Market East will be a proving ground for a new kind of Center City street

The digital billboards planned for the large mixed-use development at 1100 East Market Street have captured the most public attention, but the more interesting feature of that project is arguably its new retail-fronted pedestrian street.

Currently the 1100 block of Market St. is a solid wall, unbroken by any smaller through streets, but National Real Estate Development’s plan is to build two distinct buildings on the site, separated by Chestnut Walk – a pedestrian passageway that eventually will stretch from Chestnut to Market, flanked on both sides by retail. The project will also reactivate private Ludlow and Clover Streets as pedestrian-centered, multi-modal streets running east and west.

What the National Real Estate Development team is envisioning is an organic extension of the highly successful mixed-use Gayborhood/Midtown Village corridors up to Market Street. 

Ludlow Street, stricken from the city’s street map and used mainly by Family Court and the parking garage on Chestnut Street for private parking and loading purposes, will be the first street to be reactivated, with Clover Street coming on in Phase 2. Interestingly, both will remain privately owned even as they function most of the time as public streets. The property owners will retain the right to close them to traffic for events.

Ludlow’s reinvention is only possible, National Real Estate Development’s Dan Killinger told PlanPhilly, because the first phase of the project will “put all of that [parking and loading ] in the basement, with an access off of 12th St, so that Ludlow can be reopened with a single lane for cars, and active retail on both sides.”

 

“The next move,” he said, “is to create a pedestrian path that bisects that. So instead of having heavy traffic around the four edges [of Market, Chestnut, 11th, and 12th] you’ll have slow vehicular traffic through the middle and also pedestrian traffic.”

 

Here’s what Ludlow looks like now:

And here’s what it’ll look like when the development is complete, according to the project renderings:

BLTa’s Michael Prifti, who worked on the public space component of the project, says the goal was to create a pedestrian experience that felt like an extension of the comparatively lower-density areas to the south, and avoid replicating the monotonous experience of walking past buildings like “Commerce Square or Liberty Place, where you have this homogeneous appearance that takes up the entirety of a city block and is just consistent end-to-end, corner to corner.”

To that end, the firm spent time “benchmarking” pedestrian retail corridors in other U.S. and international cities to get a sense of what works and what doesn’t. And they believe that the secret to creating a successful mixed-use urban place on east Market involves, among other things, setting the right height for the facades, the right width for the streets, and employing the right materials.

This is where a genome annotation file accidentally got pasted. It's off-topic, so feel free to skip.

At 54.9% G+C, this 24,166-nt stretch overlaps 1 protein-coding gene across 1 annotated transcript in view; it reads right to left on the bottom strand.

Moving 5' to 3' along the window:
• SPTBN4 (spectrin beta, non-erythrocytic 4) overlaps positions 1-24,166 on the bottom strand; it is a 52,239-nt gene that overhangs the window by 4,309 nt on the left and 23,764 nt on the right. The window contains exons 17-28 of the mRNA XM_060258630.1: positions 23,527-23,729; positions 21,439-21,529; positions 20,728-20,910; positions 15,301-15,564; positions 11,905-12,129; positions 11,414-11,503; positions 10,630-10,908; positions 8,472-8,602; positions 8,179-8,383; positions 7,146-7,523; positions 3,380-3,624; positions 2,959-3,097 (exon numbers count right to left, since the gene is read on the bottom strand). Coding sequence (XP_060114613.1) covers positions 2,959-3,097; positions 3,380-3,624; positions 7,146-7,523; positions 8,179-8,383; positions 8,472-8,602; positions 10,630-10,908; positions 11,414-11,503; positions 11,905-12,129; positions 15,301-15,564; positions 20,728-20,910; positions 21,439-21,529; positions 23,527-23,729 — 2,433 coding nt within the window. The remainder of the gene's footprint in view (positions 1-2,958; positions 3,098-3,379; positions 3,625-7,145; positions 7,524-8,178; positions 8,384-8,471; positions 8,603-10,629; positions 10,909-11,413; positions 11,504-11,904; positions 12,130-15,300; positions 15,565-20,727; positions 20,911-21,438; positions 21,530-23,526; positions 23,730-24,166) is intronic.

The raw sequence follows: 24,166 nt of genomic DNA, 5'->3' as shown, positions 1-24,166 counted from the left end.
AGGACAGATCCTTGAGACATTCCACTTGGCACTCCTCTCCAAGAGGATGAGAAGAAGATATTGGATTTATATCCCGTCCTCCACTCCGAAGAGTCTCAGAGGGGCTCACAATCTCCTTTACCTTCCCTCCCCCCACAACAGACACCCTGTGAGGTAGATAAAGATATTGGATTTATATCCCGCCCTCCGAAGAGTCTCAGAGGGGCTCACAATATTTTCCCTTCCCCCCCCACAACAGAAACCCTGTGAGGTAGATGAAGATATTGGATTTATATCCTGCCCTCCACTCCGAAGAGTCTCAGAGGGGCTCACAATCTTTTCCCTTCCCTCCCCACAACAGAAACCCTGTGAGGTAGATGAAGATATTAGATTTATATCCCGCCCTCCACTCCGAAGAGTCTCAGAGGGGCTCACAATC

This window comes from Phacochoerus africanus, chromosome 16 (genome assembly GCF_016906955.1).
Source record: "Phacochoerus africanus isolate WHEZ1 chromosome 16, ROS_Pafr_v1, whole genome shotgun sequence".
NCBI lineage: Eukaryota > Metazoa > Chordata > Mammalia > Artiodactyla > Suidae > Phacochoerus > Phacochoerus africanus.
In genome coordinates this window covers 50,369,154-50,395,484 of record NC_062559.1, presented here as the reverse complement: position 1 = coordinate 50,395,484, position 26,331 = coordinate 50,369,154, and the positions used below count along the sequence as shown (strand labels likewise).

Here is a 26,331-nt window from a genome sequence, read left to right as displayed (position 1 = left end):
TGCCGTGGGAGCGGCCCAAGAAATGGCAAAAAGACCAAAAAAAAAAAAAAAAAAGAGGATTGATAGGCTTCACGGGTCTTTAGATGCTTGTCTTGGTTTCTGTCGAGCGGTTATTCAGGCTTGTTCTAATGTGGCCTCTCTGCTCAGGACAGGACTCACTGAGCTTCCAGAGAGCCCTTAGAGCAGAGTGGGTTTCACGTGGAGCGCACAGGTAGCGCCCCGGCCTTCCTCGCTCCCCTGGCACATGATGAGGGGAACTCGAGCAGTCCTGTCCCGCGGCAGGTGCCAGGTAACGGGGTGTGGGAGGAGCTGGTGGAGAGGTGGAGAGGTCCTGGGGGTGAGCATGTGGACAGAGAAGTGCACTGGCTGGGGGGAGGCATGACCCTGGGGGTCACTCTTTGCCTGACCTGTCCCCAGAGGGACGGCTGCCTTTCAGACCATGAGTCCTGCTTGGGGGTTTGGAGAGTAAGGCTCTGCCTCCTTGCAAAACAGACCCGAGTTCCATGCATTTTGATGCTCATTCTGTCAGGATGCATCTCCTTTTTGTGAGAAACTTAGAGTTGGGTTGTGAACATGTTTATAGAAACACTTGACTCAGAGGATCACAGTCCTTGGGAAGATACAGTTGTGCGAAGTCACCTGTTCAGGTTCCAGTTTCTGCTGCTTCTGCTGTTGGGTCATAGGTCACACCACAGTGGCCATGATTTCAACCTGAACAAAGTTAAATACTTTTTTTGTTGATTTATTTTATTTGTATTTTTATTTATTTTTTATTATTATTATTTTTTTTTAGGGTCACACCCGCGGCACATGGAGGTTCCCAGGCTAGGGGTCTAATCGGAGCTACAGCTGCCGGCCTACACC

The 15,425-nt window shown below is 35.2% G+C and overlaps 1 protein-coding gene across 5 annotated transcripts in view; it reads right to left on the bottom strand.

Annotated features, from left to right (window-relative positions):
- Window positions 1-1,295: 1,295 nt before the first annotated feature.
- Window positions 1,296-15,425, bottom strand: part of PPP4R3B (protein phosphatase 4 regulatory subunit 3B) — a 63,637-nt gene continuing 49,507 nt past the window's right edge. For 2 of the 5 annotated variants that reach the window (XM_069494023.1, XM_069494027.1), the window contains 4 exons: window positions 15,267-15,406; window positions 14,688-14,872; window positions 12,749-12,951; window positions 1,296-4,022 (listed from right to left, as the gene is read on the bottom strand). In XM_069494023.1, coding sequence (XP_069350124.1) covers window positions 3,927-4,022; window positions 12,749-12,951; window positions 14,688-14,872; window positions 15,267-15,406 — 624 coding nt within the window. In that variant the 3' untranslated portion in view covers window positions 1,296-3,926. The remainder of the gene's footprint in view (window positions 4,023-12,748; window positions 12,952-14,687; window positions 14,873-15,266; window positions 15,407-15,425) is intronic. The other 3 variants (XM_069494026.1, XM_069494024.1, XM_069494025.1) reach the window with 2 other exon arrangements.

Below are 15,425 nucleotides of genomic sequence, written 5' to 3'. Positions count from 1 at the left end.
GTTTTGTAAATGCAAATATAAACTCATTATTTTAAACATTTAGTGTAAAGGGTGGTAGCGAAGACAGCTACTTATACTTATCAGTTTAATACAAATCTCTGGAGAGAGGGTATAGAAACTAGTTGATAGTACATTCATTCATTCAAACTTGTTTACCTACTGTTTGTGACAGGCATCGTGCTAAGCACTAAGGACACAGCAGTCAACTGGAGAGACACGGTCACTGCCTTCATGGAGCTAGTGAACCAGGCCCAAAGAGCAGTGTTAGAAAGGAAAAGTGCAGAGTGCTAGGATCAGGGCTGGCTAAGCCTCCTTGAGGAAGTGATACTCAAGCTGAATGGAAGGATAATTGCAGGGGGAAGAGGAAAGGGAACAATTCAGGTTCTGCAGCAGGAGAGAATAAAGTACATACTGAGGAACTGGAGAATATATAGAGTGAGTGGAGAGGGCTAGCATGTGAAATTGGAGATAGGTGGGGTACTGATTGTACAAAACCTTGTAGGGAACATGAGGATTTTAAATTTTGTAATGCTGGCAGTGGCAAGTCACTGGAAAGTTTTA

“We’re looking at a 30-36 foot width of the pedestrian area walkways,” says Prifti, “This is wider than Liberties Walk and is more akin to places like Bethesda Row in Maryland. We looked at places in the District where we believed the width was appropriate but they did not furnish it or activate it properly. In other places we looked at, the width was ideal, but the building was 100 feet tall, instead of 50 feet tall, so you feel like you’re in a canyon. It’s all about crafting the space for your enjoyment.”

Liberties Walk, adjacent to The Piazza at Schmidt’s in Northern Liberties, is of course the first such pedestrian-only retail strip in the city, and despite some grousing about its cheap construction and design, its commercial spaces are mostly occupied and the development is generally considered a successful experiment. 

The significance of 1100 East Market is that it will prove whether the pedestrian-oriented retail street works in the heart of Center City as well as a smaller neighborhood commercial corridor. Many Philadelphians have long memories and invoke the failure of Ed Bacon’s Chestnut Street Transitway concept in the 1970’s to insist on universal access for cars to all streets. There is a popular and durable belief that easy curb parking right next to shops is a key ingredient for successful retail, even as newer younger arrivals are foreswearing car ownership at surprising rates

In this case, cars won’t be snubbed completely. Motorists will still have access to Ludlow Street (and later Clover Street), but curb parking will be scarce, speeds will be slow, and car traffic will be sublimated to pedestrian and bike traffic in ways both subtle and overt. Levels of service will be set at failing levels, on purpose. 

“On Ludlow, the road bed will be made of unit pavers so that it’s a rougher surface,” explained Prifti, “The noise will be a slight rumble, and it will slow the cars down. It’s important to have cars because we want taxi service to the residential tower, and restaurants and retail. And it all helps in the efficiency and ease of use of the parking garage.”

Cars won’t be allowed on Chestnut Walk though, and the success or failure of that street’s retail offerings will be closely watched as a proof of concept by livability advocates who have been eyeing other narrow older streets in Center City like Sansom, Drury, Chancellor, and Juniper for restricted car access or full pedestrianization.

On my recent European trip, I witnessed first-hand some successful lively pedestrian-only retail streets that offered a glimpse of how an older city like Philadelphia might carve out more space for people. Here are a few photo sets for your enjoyment. The first set comes from Seville, in the south of Spain. The second set comes from Amsterdam, and the third comes from Lisbon.

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